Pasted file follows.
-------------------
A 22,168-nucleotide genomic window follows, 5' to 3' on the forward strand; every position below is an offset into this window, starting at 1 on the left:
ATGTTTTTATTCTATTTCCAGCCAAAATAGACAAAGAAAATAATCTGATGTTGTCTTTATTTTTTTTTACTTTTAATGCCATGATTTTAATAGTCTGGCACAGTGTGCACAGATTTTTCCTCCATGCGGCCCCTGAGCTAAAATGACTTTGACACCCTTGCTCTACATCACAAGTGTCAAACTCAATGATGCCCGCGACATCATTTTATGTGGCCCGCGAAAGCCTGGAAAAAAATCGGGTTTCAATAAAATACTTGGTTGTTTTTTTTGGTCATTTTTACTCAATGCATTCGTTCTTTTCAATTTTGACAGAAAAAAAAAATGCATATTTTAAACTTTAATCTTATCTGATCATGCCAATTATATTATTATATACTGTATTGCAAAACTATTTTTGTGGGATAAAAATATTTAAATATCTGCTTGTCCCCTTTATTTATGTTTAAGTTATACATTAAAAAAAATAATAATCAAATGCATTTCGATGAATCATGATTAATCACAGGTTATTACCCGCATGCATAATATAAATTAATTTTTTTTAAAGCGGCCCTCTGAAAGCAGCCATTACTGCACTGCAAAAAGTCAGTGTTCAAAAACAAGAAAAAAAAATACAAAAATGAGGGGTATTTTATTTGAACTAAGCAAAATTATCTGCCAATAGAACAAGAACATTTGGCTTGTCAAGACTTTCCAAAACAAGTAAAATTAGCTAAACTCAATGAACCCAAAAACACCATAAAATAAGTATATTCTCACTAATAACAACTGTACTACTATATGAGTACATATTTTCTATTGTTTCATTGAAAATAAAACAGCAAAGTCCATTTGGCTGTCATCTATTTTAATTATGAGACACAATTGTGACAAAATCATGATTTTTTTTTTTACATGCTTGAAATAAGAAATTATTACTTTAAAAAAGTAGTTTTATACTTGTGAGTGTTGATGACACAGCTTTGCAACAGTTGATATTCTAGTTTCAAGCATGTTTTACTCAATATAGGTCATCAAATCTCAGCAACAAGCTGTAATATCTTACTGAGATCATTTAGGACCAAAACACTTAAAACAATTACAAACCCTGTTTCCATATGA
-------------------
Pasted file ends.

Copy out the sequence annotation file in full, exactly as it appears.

A 22,168-nucleotide genomic window follows, 5' to 3' on the forward strand; every position below is an offset into this window, starting at 1 on the left:
ATGTTTTTATTCTATTTCCAGCCAAAATAGACAAAGAAAATAATCTGATGTTGTCTTTATTTTTTTTTACTTTTAATGCCATGATTTTAATAGTCTGGCACAGTGTGCACAGATTTTTCCTCCATGCGGCCCCTGAGCTAAAATGACTTTGACACCCTTGCTCTACATCACAAGTGTCAAACTCAATGATGCCCGCGACATCATTTTATGTGGCCCGCGAAAGCCTGGAAAAAAATCGGGTTTCAATAAAATACTTGGTTGTTTTTTTTGGTCATTTTTACTCAATGCATTCGTTCTTTTCAATTTTGACAGAAAAAAAAAATGCATATTTTAAACTTTAATCTTATCTGATCATGCCAATTATATTATTATATACTGTATTGCAAAACTATTTTTGTGGGATAAAAATATTTAAATATCTGCTTGTCCCCTTTATTTATGTTTAAGTTATACATTAAAAAAAATAATAATCAAATGCATTTCGATGAATCATGATTAATCACAGGTTATTACCCGCATGCATAATATAAATTAATTTTTTTTAAAGCGGCCCTCTGAAAGCAGCCATTACTGCACTGCAAAAAGTCAGTGTTCAAAAACAAGAAAAAAAAATACAAAAATGAGGGGTATTTTATTTGAACTAAGCAAAATTATCTGCCAATAGAACAAGAACATTTGGCTTGTCAAGACTTTCCAAAACAAGTAAAATTAGCTAAACTCAATGAACCCAAAAACACCATAAAATAAGTATATTCTCACTAATAACAACTGTACTACTATATGAGTACATATTTTCTATTGTTTCATTGAAAATAAAACAGCAAAGTCCATTTGGCTGTCATCTATTTTAATTATGAGACACAATTGTGACAAAATCATGATTTTTTTTTTTACATGCTTGAAATAAGAAATTATTACTTTAAAAAAGTAGTTTTATACTTGTGAGTGTTGATGACACAGCTTTGCAACAGTTGATATTCTAGTTTCAAGCATGTTTTACTCAATATAGGTCATCAAATCTCAGCAACAAGCTGTAATATCTTACTGAGATCATTTAGGACCAAAACACTTAAAACAATTACAAACCCTGTTTCCATATGA